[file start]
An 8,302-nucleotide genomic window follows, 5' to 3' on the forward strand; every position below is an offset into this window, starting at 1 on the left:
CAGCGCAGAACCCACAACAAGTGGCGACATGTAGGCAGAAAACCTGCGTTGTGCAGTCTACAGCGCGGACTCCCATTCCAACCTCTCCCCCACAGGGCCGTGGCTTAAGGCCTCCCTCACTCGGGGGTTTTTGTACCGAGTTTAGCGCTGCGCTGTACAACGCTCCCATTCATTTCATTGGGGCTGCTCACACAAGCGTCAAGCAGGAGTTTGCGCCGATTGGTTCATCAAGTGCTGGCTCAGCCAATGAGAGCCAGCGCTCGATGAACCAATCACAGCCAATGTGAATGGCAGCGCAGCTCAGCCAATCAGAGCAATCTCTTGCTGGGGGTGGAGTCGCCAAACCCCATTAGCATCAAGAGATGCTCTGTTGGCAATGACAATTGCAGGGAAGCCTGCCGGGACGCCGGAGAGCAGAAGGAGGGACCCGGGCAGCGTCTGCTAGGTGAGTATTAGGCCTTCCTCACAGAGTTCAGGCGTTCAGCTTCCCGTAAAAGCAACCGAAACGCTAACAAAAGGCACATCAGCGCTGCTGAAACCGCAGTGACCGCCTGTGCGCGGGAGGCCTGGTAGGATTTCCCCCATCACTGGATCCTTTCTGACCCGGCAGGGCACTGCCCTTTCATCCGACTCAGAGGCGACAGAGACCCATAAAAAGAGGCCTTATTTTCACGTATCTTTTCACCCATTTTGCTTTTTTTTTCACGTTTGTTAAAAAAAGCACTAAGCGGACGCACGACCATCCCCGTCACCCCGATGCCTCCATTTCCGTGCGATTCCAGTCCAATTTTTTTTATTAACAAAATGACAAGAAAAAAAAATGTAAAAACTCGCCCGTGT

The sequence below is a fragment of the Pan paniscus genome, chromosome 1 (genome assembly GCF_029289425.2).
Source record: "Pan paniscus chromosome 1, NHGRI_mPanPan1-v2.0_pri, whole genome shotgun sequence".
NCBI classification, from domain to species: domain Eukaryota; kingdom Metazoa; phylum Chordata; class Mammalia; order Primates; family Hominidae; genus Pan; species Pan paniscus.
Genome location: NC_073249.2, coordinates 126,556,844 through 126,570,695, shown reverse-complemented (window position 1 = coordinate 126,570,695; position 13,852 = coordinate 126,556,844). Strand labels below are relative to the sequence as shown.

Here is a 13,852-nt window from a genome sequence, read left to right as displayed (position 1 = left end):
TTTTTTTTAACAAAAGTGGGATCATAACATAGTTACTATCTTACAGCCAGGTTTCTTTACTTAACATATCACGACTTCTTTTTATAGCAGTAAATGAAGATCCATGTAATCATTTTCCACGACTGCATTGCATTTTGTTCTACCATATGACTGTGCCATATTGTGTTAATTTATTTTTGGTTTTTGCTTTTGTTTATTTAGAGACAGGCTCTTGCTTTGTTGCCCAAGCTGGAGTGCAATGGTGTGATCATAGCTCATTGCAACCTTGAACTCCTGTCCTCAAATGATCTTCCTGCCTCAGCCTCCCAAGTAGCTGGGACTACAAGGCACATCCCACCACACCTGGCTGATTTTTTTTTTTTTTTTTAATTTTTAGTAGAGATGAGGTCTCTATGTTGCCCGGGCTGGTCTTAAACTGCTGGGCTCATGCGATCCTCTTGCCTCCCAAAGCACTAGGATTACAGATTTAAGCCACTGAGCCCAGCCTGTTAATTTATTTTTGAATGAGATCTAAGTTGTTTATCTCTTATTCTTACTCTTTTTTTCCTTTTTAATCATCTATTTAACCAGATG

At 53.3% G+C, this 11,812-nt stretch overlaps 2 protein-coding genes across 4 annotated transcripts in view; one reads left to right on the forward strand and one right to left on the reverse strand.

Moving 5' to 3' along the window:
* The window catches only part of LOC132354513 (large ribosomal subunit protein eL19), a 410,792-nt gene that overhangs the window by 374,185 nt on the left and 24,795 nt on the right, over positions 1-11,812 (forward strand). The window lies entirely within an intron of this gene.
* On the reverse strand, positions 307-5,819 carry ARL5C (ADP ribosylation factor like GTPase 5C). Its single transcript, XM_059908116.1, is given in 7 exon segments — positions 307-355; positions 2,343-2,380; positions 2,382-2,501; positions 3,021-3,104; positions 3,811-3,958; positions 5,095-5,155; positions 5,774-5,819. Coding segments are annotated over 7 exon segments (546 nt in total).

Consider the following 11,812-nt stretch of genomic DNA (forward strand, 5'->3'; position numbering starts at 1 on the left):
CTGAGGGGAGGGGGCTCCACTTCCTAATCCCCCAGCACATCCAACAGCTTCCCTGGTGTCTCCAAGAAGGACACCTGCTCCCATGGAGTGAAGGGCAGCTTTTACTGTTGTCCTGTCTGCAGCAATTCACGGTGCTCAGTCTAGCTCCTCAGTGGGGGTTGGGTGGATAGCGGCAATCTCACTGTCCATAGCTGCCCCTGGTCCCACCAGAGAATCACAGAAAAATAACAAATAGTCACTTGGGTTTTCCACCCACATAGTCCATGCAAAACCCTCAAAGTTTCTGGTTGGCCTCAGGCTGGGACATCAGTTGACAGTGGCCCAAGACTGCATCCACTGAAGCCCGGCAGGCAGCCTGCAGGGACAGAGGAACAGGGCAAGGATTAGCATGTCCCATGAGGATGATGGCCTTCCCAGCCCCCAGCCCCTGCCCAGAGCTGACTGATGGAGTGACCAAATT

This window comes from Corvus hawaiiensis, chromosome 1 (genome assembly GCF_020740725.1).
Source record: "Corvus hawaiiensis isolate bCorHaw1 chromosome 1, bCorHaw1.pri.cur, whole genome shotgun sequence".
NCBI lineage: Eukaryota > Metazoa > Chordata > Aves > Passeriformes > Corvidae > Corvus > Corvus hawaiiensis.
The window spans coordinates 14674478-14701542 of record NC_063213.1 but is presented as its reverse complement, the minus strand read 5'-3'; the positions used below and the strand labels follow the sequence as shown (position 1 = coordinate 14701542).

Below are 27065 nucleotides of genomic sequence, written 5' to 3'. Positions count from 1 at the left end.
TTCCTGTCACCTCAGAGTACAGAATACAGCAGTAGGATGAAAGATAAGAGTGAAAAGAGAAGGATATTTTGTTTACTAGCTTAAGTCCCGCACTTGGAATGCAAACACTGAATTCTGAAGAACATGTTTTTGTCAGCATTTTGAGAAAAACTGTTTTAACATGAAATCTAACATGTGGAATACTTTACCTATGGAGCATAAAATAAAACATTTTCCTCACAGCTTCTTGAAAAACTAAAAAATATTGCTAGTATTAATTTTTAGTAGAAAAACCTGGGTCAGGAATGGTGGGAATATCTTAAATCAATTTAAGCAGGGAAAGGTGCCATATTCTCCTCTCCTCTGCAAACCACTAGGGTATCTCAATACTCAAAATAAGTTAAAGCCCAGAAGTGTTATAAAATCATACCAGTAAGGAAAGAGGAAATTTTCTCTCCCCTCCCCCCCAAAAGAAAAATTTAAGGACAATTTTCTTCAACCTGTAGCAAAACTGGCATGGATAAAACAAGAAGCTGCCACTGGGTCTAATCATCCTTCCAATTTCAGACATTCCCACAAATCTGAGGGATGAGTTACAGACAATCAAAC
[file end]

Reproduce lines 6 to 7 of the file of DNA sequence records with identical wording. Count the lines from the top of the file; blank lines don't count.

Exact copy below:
Genome location: NC_073249.2, coordinates 126,556,844 through 126,570,695, shown reverse-complemented (window position 1 = coordinate 126,570,695; position 13,852 = coordinate 126,556,844). Strand labels below are relative to the sequence as shown.

Here is a 13,852-nt window from a genome sequence, read left to right as displayed (position 1 = left end):